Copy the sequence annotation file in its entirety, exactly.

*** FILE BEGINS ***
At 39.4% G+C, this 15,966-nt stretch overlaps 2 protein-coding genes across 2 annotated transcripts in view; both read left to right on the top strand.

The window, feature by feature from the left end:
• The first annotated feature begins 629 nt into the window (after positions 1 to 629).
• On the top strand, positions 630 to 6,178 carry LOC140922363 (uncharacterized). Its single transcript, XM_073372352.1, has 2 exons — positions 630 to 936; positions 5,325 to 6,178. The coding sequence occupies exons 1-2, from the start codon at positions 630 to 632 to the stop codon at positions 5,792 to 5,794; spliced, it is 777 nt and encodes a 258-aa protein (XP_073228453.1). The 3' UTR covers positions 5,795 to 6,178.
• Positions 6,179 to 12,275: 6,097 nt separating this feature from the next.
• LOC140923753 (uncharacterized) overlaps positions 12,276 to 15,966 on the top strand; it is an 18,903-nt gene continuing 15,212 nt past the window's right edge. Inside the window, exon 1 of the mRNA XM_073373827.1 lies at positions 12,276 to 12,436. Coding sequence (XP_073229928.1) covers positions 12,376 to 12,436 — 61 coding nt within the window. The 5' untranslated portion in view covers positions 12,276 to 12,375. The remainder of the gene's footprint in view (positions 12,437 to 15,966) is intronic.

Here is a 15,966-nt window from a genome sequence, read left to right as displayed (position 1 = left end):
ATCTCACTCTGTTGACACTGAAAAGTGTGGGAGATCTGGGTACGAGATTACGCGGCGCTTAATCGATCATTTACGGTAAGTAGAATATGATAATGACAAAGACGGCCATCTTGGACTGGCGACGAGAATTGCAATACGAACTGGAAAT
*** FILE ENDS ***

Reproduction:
At 39.4% G+C, this 15,966-nt stretch overlaps 2 protein-coding genes across 2 annotated transcripts in view; both read left to right on the top strand.

The window, feature by feature from the left end:
• The first annotated feature begins 629 nt into the window (after positions 1 to 629).
• On the top strand, positions 630 to 6,178 carry LOC140922363 (uncharacterized). Its single transcript, XM_073372352.1, has 2 exons — positions 630 to 936; positions 5,325 to 6,178. The coding sequence occupies exons 1-2, from the start codon at positions 630 to 632 to the stop codon at positions 5,792 to 5,794; spliced, it is 777 nt and encodes a 258-aa protein (XP_073228453.1). The 3' UTR covers positions 5,795 to 6,178.
• Positions 6,179 to 12,275: 6,097 nt separating this feature from the next.
• LOC140923753 (uncharacterized) overlaps positions 12,276 to 15,966 on the top strand; it is an 18,903-nt gene continuing 15,212 nt past the window's right edge. Inside the window, exon 1 of the mRNA XM_073373827.1 lies at positions 12,276 to 12,436. Coding sequence (XP_073229928.1) covers positions 12,376 to 12,436 — 61 coding nt within the window. The 5' untranslated portion in view covers positions 12,276 to 12,375. The remainder of the gene's footprint in view (positions 12,437 to 15,966) is intronic.

Here is a 15,966-nt window from a genome sequence, read left to right as displayed (position 1 = left end):
ATCTCACTCTGTTGACACTGAAAAGTGTGGGAGATCTGGGTACGAGATTACGCGGCGCTTAATCGATCATTTACGGTAAGTAGAATATGATAATGACAAAGACGGCCATCTTGGACTGGCGACGAGAATTGCAATACGAACTGGAAAT